Bayer shares sag after US jury verdict in Roundup cancer trial
Shares in Bayer hit an almost seven-year low on Thursday after a US jury awarded $80m (€71m) to a man claiming use of the group's weed killer Roundup caused his cancer, with thousands of similar lawsuits looming.
The jury in San Francisco federal court on Wednesday found Bayer liable because its Monsanto unit did not warn plaintiff Edwin Hardeman of the herbicide's alleged cancer risks.
German chemicals giant Bayer, which bought Roundup maker Monsanto last year for $63bn (€56bn), said it would appeal the verdict.
Its shares were down 1.3pc at €55.59 at 10:23 GMT, valuing the drugs and crop chemicals group at about €52bn, well below the Monsanto price tag.
The stock was, however, spared the type of plunge it suffered last week when it fell 9.6pc on the jury's conclusion - part-way into the Hardeman trial - that there was a causal link between the weedkiller and the plaintiff's disease.
The trial is only the second of more than 11,200 Roundup lawsuits set to go to trial in the United States.
In the first trial, a California man was awarded damages by a jury in state court in August, which were later reduced to $78m. The case is on appeal.
Analysts at JP Morgan and Liberum said Bayer's market value reflected overly pessimistic expectations of the German group eventually settling for up to €20bn or €40bn, respectively.
"Even if Monsanto/Bayer may win some cases, there is great uncertainty about the number of victories and defeats. That is why we expect Bayer to try to settle the remaining cases," said Bryan Garnier analyst Jean-Jacques Le Fur.
Hardeman's case was considered a bellwether trial to help determine the range of damages and define settlement options for the more than 760 other federal cases pending in the same court before US District Judge Vince Chhabria. Other cases will be heard in state courts.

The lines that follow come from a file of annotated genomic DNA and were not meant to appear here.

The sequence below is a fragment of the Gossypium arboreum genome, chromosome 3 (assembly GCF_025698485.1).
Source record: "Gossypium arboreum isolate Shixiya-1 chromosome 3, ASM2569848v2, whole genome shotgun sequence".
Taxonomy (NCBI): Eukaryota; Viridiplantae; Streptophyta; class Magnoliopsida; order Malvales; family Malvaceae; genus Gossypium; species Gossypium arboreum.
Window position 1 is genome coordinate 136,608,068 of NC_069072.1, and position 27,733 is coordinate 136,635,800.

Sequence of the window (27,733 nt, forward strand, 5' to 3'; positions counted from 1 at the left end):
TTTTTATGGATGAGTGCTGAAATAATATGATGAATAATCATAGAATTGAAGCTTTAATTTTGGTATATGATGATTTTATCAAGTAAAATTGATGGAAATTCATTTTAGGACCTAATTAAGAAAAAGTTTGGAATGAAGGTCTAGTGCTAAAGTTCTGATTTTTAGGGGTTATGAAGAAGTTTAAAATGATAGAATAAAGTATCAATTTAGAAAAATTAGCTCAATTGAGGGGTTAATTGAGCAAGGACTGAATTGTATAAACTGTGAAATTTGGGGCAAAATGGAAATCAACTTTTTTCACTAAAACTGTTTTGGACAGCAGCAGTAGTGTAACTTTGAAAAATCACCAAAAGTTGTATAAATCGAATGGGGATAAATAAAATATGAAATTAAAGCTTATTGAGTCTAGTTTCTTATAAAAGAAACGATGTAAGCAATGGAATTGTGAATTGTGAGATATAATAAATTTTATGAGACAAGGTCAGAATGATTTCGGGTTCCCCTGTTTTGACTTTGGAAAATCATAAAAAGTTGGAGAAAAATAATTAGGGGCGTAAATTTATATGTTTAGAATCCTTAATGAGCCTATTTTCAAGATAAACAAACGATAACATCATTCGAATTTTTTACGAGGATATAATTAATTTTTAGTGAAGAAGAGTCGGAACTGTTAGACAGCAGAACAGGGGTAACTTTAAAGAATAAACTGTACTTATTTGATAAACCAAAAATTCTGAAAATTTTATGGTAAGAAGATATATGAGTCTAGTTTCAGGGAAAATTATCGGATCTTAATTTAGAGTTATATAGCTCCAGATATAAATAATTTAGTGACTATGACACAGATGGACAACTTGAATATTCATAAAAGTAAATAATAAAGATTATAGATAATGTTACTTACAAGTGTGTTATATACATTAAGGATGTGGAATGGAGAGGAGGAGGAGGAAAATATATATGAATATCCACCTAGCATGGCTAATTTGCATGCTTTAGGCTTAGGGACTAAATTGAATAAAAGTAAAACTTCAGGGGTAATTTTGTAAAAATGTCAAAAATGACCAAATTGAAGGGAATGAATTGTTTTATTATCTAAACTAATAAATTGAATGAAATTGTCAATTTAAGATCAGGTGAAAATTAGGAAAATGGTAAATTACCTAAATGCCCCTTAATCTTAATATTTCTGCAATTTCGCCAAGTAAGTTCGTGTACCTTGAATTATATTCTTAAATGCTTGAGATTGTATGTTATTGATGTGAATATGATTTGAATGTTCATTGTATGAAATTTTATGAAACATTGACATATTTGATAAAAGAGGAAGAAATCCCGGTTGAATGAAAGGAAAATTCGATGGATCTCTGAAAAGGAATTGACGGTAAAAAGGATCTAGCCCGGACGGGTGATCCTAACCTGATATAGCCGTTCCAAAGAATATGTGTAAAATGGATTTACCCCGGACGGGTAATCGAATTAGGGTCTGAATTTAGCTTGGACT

"This verdict does not change the weight of over four decades of extensive science and the conclusions of regulators worldwide that support the safety of our glyphosate-based herbicides and that they are not carcinogenic," Bayer said.
Monsanto's Roundup was the first to contain glyphosate, the world's most widely used weed killer. But it is no longer patent-protected and many other versions are available.
Bayer does not provide sales figures for the product and analysts no longer deem it a major profit driver.
Genetically modified crops that resist glyphosate's plant-killing effect, however, contribute heavily to earnings at Bayer's agricultural division.
The US Environmental Protection Agency, the European Chemicals Agency and other regulators have found that glyphosate is not likely carcinogenic to humans. The World Health Organisation's cancer arm in 2015 reached a different conclusion, classifying glyphosate as "probably carcinogenic to humans."